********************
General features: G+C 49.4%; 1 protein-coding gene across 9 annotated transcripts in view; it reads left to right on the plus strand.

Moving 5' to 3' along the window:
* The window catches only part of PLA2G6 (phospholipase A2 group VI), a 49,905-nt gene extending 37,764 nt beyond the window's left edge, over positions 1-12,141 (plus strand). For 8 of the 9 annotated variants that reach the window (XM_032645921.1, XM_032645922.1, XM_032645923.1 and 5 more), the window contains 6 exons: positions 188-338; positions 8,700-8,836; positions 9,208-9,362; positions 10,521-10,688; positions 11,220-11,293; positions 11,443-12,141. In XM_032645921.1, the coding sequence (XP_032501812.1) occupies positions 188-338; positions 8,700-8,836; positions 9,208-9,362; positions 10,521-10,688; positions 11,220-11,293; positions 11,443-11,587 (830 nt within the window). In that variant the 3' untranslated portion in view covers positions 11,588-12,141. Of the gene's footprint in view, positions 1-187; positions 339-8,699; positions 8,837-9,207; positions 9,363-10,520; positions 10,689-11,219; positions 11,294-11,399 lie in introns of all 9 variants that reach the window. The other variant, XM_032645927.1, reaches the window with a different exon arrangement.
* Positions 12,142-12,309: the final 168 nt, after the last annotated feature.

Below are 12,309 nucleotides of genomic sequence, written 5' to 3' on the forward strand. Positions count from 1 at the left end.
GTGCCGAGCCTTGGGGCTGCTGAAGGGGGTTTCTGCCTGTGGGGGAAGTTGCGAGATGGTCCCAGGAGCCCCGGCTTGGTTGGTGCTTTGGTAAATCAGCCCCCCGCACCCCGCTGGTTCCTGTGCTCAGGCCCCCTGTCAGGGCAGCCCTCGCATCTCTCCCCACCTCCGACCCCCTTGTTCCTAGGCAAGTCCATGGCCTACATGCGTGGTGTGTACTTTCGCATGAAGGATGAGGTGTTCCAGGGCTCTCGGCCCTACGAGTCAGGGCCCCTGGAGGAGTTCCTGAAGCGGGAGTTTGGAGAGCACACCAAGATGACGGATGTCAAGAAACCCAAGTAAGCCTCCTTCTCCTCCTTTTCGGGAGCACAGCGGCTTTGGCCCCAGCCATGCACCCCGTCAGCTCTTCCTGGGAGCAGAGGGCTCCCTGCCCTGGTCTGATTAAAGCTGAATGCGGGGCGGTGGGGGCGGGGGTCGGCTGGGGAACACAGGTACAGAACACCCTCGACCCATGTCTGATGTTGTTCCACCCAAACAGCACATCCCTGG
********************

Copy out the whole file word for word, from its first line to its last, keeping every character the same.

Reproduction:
General features: G+C 49.4%; 1 protein-coding gene across 9 annotated transcripts in view; it reads left to right on the plus strand.

Moving 5' to 3' along the window:
* The window catches only part of PLA2G6 (phospholipase A2 group VI), a 49,905-nt gene extending 37,764 nt beyond the window's left edge, over positions 1-12,141 (plus strand). For 8 of the 9 annotated variants that reach the window (XM_032645921.1, XM_032645922.1, XM_032645923.1 and 5 more), the window contains 6 exons: positions 188-338; positions 8,700-8,836; positions 9,208-9,362; positions 10,521-10,688; positions 11,220-11,293; positions 11,443-12,141. In XM_032645921.1, the coding sequence (XP_032501812.1) occupies positions 188-338; positions 8,700-8,836; positions 9,208-9,362; positions 10,521-10,688; positions 11,220-11,293; positions 11,443-11,587 (830 nt within the window). In that variant the 3' untranslated portion in view covers positions 11,588-12,141. Of the gene's footprint in view, positions 1-187; positions 339-8,699; positions 8,837-9,207; positions 9,363-10,520; positions 10,689-11,219; positions 11,294-11,399 lie in introns of all 9 variants that reach the window. The other variant, XM_032645927.1, reaches the window with a different exon arrangement.
* Positions 12,142-12,309: the final 168 nt, after the last annotated feature.

Below are 12,309 nucleotides of genomic sequence, written 5' to 3' on the forward strand. Positions count from 1 at the left end.
GTGCCGAGCCTTGGGGCTGCTGAAGGGGGTTTCTGCCTGTGGGGGAAGTTGCGAGATGGTCCCAGGAGCCCCGGCTTGGTTGGTGCTTTGGTAAATCAGCCCCCCGCACCCCGCTGGTTCCTGTGCTCAGGCCCCCTGTCAGGGCAGCCCTCGCATCTCTCCCCACCTCCGACCCCCTTGTTCCTAGGCAAGTCCATGGCCTACATGCGTGGTGTGTACTTTCGCATGAAGGATGAGGTGTTCCAGGGCTCTCGGCCCTACGAGTCAGGGCCCCTGGAGGAGTTCCTGAAGCGGGAGTTTGGAGAGCACACCAAGATGACGGATGTCAAGAAACCCAAGTAAGCCTCCTTCTCCTCCTTTTCGGGAGCACAGCGGCTTTGGCCCCAGCCATGCACCCCGTCAGCTCTTCCTGGGAGCAGAGGGCTCCCTGCCCTGGTCTGATTAAAGCTGAATGCGGGGCGGTGGGGGCGGGGGTCGGCTGGGGAACACAGGTACAGAACACCCTCGACCCATGTCTGATGTTGTTCCACCCAAACAGCACATCCCTGG